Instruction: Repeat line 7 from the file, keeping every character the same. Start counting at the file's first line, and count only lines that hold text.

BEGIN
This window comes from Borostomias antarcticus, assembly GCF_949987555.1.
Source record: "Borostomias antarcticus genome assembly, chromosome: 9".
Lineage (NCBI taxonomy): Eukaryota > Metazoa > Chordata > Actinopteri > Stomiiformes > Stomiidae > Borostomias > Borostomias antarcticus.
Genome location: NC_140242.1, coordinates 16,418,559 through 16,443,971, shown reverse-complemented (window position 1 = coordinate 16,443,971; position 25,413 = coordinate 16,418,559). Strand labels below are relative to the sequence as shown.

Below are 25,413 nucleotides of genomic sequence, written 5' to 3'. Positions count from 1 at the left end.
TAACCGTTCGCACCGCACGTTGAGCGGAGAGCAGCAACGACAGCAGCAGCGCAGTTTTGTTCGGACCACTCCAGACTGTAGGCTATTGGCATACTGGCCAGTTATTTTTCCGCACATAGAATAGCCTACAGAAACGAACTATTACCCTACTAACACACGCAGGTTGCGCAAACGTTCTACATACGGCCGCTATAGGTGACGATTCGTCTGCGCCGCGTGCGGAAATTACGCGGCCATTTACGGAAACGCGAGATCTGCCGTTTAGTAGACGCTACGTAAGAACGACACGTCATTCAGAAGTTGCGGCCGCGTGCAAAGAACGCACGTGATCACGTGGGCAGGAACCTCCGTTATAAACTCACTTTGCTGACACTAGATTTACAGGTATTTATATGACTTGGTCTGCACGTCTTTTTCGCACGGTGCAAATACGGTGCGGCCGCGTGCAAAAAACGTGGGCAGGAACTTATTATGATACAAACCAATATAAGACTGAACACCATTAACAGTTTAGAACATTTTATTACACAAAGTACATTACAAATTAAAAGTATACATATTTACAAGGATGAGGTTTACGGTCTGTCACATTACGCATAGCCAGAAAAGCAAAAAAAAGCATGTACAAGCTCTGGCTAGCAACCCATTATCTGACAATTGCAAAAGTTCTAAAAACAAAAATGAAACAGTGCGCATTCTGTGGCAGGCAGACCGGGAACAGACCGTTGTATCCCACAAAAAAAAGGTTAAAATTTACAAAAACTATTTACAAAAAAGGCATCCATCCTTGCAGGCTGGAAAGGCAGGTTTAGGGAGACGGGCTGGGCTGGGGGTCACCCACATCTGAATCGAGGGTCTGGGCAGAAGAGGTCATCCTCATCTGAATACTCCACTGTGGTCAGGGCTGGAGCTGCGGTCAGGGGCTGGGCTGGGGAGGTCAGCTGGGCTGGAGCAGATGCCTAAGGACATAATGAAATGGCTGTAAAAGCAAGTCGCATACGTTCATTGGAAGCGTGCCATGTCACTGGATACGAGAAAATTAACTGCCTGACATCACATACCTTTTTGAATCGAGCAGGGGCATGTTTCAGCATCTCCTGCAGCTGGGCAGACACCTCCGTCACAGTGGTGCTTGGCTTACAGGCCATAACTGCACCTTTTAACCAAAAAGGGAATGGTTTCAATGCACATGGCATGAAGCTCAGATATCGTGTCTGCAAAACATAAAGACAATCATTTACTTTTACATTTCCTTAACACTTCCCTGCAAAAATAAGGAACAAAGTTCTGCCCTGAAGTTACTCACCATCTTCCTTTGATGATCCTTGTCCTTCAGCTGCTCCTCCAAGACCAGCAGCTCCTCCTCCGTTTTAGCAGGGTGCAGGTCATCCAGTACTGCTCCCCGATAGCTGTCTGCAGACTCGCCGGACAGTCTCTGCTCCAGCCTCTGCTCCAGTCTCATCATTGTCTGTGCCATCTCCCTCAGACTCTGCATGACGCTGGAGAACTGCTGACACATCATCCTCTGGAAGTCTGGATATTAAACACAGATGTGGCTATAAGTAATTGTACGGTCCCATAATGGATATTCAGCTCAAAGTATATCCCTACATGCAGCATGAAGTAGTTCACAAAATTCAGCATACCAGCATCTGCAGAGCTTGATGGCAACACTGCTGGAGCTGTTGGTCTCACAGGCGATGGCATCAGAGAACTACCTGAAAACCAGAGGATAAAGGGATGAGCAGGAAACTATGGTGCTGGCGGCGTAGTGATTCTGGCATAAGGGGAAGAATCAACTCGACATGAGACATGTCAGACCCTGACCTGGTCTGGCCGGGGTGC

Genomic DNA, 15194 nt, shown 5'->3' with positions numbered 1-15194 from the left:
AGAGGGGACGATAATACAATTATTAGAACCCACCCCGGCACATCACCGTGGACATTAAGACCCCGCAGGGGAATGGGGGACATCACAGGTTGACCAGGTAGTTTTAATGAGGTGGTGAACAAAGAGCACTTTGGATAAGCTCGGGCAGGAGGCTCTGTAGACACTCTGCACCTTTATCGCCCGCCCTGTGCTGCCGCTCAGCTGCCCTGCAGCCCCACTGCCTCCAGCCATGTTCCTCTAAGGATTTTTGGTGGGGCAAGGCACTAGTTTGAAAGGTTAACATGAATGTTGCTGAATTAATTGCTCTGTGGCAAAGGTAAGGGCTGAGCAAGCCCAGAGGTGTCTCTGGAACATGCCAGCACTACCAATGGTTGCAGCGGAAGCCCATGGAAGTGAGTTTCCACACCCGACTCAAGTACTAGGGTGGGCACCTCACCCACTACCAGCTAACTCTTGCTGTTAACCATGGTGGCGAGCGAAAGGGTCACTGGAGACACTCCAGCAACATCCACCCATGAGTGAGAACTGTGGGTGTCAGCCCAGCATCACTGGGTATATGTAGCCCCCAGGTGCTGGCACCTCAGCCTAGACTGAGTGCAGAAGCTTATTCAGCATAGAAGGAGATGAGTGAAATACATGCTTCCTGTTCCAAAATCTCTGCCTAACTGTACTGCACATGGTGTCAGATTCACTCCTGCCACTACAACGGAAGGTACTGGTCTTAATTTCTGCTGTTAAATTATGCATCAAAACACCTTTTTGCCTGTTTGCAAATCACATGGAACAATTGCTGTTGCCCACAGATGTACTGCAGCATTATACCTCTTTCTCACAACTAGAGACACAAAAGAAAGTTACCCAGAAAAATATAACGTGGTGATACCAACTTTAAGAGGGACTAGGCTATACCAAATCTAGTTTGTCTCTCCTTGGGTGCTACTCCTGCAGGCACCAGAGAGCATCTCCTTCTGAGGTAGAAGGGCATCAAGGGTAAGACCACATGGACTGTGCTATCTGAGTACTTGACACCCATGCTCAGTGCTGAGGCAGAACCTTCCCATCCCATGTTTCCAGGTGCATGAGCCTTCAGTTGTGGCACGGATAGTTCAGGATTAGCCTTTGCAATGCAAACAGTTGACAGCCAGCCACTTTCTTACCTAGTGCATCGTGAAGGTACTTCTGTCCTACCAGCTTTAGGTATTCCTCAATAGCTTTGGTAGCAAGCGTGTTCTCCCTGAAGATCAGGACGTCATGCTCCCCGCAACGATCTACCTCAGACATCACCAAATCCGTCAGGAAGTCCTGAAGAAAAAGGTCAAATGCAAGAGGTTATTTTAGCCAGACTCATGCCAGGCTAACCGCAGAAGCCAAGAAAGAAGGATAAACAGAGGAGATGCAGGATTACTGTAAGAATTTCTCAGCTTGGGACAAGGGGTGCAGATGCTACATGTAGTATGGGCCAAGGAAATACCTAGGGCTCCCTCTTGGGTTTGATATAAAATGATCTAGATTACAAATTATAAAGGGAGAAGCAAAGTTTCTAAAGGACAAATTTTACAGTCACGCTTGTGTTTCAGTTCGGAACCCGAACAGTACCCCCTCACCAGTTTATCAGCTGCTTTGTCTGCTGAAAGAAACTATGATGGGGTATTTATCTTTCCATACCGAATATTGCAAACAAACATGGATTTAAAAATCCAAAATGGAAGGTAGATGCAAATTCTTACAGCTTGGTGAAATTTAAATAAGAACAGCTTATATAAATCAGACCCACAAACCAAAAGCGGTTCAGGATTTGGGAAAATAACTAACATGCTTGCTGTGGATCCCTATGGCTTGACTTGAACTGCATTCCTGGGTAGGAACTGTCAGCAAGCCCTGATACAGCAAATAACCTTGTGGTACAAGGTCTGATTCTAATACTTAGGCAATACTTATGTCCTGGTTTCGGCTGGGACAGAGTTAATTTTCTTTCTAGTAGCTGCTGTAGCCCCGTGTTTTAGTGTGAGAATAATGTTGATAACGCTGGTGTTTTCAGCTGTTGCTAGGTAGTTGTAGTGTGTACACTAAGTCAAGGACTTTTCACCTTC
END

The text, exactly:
Genomic DNA, 15194 nt, shown 5'->3' with positions numbered 1-15194 from the left: